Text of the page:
In France, Voltaire also cited Sale’s translation with admiration: In his world history Essai sur les mœurs et l’esprit des nations (1756), he portrayed Muhammad as an inspired reformer who abolished superstitious practices and eradicated the power of corrupt clergy. By the end of the century, the English Whig Edward Gibbon (an avid reader of both Sale and Voltaire) presented the Prophet in glowing terms in The History of the Decline and Fall of the Roman Empire (1776-89):

The creed of Mahomet is free from suspicion or ambiguity; and the Koran is a glorious testimony to the unity of God. The prophet of Mecca rejected the worship of idols and men, of stars and planets, on the rational principle that whatever rises must set, that whatever is born must die, that whatever is corruptible must decay and perish. In the author of the universe, his rational enthusiasm confessed and adored an infinite and eternal being, without form or place, without issue or similitude, present to our most secret thoughts, existing by the necessity of his own nature, and deriving from himself all moral and intellectual perfection … A philosophic theist might subscribe the popular creed of the Mahometans: A creed too sublime, perhaps, for our present faculties.

But it was Napoleon Bonaparte who took the Prophet most keenly to heart, styling himself a “new Muhammad” after reading the French translation of the Quran that Claude-Étienne Savary produced in 1783. Savary wrote his translation in Egypt: There, surrounded by the music of the Arabic language, he sought to render into French the beauty of the Arabic text. Like Sale, Savary wrote a long introduction presenting Muhammad as a “great” and “extraordinary” man, a “genius” on the battlefield, a man who knew how to inspire loyalty among his followers. Napoleon read this translation on the ship that took him to Egypt in 1798. Inspired by Savary’s portrait of the Prophet as a brilliant general and sage lawgiver, Napoleon sought to become a new Muhammad, and hoped that Cairo’s ulama (scholars) would accept him and his French soldiers as friends of Islam, come to liberate Egyptians from Ottoman tyranny. He even claimed that his own arrival in Egypt had been announced in the Quran.

Napoleon had an idealized, bookish, Enlightenment vision of Islam as pure monotheism: Indeed, the failure of his Egyptian expedition owed partly to his idea of Islam being quite different from the religion of Cairo’s ulama. Yet Napoleon was not alone in seeing himself as a new Muhammad. Goethe enthusiastically proclaimed that the emperor was the “Mahomet der Welt” (Muhammad of the world), and the French author Victor Hugo portrayed him as a “Mahomet d’occident” (Muhammad of the West). Napoleon himself, at the end of his life, exiled on Saint Helena and ruminating on his defeat, wrote about Muhammad and defended his legacy as a “great man who changed the course of history”. Napoleon’s Muhammad, conqueror and lawgiver, persuasive and charismatic, resembles Napoleon himself — but a Napoleon who was more successful, and certainly never exiled to a cold windswept island in the South Atlantic.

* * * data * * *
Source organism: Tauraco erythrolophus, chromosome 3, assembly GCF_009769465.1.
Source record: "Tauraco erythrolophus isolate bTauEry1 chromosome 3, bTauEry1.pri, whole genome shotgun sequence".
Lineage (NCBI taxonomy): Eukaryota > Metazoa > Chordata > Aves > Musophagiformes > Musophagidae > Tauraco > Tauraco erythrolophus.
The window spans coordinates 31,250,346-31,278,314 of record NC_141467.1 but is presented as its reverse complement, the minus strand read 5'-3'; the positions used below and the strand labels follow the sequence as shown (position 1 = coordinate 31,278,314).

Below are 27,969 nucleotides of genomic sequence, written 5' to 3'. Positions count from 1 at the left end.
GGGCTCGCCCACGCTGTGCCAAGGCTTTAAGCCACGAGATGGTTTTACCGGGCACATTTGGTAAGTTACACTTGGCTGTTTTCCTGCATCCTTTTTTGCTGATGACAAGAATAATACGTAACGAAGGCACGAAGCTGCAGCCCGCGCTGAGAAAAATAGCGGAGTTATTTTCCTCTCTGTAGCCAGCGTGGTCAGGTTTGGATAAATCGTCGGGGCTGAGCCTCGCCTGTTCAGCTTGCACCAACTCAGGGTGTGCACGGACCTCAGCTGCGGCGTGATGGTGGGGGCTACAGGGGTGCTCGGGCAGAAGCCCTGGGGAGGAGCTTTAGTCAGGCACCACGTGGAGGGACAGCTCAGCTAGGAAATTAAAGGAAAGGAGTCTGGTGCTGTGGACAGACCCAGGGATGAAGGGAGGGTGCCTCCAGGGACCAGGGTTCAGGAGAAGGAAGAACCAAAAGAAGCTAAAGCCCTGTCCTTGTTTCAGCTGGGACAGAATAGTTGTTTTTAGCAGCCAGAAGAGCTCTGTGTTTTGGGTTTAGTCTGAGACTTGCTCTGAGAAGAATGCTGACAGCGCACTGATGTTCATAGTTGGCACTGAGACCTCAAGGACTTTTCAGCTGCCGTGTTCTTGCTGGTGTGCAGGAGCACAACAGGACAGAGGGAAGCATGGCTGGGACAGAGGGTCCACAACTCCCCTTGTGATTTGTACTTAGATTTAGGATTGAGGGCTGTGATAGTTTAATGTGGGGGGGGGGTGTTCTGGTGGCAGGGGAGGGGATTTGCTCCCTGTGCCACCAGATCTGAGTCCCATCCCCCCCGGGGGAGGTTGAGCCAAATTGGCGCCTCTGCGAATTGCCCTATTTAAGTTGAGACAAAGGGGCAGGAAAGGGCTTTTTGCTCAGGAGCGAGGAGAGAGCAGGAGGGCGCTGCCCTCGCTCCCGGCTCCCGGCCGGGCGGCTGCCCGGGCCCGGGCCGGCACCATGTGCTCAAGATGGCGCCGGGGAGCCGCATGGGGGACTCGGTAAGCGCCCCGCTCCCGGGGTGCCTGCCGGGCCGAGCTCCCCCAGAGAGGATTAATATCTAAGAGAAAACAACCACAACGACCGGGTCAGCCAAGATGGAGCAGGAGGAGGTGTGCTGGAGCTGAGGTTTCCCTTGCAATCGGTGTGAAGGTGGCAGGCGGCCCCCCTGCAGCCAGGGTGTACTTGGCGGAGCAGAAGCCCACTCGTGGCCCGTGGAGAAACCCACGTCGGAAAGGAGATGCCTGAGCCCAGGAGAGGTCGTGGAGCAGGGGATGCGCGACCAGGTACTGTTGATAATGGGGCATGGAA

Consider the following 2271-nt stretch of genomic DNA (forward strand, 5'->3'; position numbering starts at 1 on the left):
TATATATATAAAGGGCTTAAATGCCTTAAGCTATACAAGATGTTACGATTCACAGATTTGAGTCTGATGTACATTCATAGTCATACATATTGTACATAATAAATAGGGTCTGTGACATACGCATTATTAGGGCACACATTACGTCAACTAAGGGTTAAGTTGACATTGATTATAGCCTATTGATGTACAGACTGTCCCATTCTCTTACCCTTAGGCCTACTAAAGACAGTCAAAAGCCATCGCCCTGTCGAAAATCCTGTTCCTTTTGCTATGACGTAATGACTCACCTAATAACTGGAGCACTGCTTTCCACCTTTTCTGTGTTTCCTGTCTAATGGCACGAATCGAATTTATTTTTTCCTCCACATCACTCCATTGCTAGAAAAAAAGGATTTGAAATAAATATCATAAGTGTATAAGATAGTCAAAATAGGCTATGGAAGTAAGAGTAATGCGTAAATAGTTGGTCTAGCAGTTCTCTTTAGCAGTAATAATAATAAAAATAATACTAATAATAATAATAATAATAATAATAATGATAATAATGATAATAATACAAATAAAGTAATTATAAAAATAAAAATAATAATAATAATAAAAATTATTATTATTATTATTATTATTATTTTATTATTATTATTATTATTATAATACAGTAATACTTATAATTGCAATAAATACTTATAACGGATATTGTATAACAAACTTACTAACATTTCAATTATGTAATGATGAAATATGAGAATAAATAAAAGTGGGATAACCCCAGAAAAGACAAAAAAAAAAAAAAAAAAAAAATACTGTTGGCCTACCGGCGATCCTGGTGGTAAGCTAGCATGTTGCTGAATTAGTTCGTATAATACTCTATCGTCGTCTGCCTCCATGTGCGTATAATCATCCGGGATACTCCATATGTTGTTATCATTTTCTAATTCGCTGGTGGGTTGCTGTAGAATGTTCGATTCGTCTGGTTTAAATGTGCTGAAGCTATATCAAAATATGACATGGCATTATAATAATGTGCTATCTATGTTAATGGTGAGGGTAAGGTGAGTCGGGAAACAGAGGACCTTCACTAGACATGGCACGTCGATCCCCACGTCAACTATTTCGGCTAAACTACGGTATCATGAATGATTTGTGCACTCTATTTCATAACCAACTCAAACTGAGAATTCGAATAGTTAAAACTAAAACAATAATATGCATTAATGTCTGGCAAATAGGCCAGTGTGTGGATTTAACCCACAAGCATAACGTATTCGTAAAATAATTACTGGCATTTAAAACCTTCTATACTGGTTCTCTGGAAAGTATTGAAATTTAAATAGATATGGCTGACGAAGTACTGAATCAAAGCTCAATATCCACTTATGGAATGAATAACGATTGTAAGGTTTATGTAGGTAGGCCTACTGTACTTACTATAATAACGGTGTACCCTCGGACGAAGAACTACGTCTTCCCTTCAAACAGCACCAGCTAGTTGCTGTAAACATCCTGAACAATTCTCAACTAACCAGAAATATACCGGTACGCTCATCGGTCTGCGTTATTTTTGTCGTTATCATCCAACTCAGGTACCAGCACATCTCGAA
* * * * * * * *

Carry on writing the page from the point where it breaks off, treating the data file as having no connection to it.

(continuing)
The idea of Muhammad as one of the world’s great legislators persisted into the 20th century. Adolph A. Weinman, a German-born American sculptor, depicted Muhammad in his 1935 frieze in the main chamber of the US Supreme Court, where the Prophet takes his place among 18 lawgivers. Various European Christians called on their churches to recognize Muhammad’s special role as prophet of the Muslims. For Catholics scholars of Islam such as Louis Massignon or Hans Küng, or for the Scottish Protestant scholar of Islam William Montgomery Watt, such recognition was the best way to promote peaceful, constructive dialogue between Christians and Muslims.

This kind of dialogue continues today, but it has been largely drowned out by the din of conflict, as extreme-right politicians in Europe and elsewhere diabolize Muhammad to justify anti-Muslim policies. The Dutch politician Geert Wilders calls him a terrorist, pedophile, and psychopath. The negative image of the Prophet is paradoxically promoted by fundamentalist Muslims who adulate him and reject all historical contextualization of his life and teachings; meanwhile, violent extremists claim to defend Islam and its prophet from “insults” through murder and terror. All the more reason, then, to step back and examine the diverse and often surprising Western portraits of the myriad faces of Muhammad.

Ian Greenhalgh is a photographer and historian with a particular interest in military history and the real causes of conflicts.

His studies in history and background in the media industry have given him a keen insight into the use of mass media as a creator of conflict in the modern world.

His favored areas of study include state-sponsored terrorism, media manufactured reality and the role of intelligence services in manipulation of populations and the perception of events.